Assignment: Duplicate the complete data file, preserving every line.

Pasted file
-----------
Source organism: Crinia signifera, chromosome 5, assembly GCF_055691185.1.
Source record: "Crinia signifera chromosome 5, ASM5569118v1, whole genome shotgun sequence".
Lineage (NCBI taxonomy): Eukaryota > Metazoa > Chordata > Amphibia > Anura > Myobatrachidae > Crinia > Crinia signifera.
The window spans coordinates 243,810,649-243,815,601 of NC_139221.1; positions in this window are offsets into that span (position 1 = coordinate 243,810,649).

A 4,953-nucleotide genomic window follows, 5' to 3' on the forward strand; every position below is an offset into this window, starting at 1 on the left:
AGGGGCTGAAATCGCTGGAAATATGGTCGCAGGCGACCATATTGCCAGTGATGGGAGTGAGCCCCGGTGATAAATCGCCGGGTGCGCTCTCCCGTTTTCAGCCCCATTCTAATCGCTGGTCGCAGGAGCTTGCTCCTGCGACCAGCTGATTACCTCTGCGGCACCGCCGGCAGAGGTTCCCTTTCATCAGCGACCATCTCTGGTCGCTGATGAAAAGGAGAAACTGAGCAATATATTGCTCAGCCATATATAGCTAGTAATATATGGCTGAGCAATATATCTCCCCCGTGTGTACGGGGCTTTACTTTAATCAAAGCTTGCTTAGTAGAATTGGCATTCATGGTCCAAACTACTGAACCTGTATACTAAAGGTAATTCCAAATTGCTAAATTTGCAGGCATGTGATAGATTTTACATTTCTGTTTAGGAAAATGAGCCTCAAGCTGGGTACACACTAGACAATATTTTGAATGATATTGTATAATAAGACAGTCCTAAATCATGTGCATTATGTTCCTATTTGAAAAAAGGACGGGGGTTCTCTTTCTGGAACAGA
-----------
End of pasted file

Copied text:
Source organism: Crinia signifera, chromosome 5, assembly GCF_055691185.1.
Source record: "Crinia signifera chromosome 5, ASM5569118v1, whole genome shotgun sequence".
Lineage (NCBI taxonomy): Eukaryota > Metazoa > Chordata > Amphibia > Anura > Myobatrachidae > Crinia > Crinia signifera.
The window spans coordinates 243,810,649-243,815,601 of NC_139221.1; positions in this window are offsets into that span (position 1 = coordinate 243,810,649).

A 4,953-nucleotide genomic window follows, 5' to 3' on the forward strand; every position below is an offset into this window, starting at 1 on the left:
AGGGGCTGAAATCGCTGGAAATATGGTCGCAGGCGACCATATTGCCAGTGATGGGAGTGAGCCCCGGTGATAAATCGCCGGGTGCGCTCTCCCGTTTTCAGCCCCATTCTAATCGCTGGTCGCAGGAGCTTGCTCCTGCGACCAGCTGATTACCTCTGCGGCACCGCCGGCAGAGGTTCCCTTTCATCAGCGACCATCTCTGGTCGCTGATGAAAAGGAGAAACTGAGCAATATATTGCTCAGCCATATATAGCTAGTAATATATGGCTGAGCAATATATCTCCCCCGTGTGTACGGGGCTTTACTTTAATCAAAGCTTGCTTAGTAGAATTGGCATTCATGGTCCAAACTACTGAACCTGTATACTAAAGGTAATTCCAAATTGCTAAATTTGCAGGCATGTGATAGATTTTACATTTCTGTTTAGGAAAATGAGCCTCAAGCTGGGTACACACTAGACAATATTTTGAATGATATTGTATAATAAGACAGTCCTAAATCATGTGCATTATGTTCCTATTTGAAAAAAGGACGGGGGTTCTCTTTCTGGAACAGA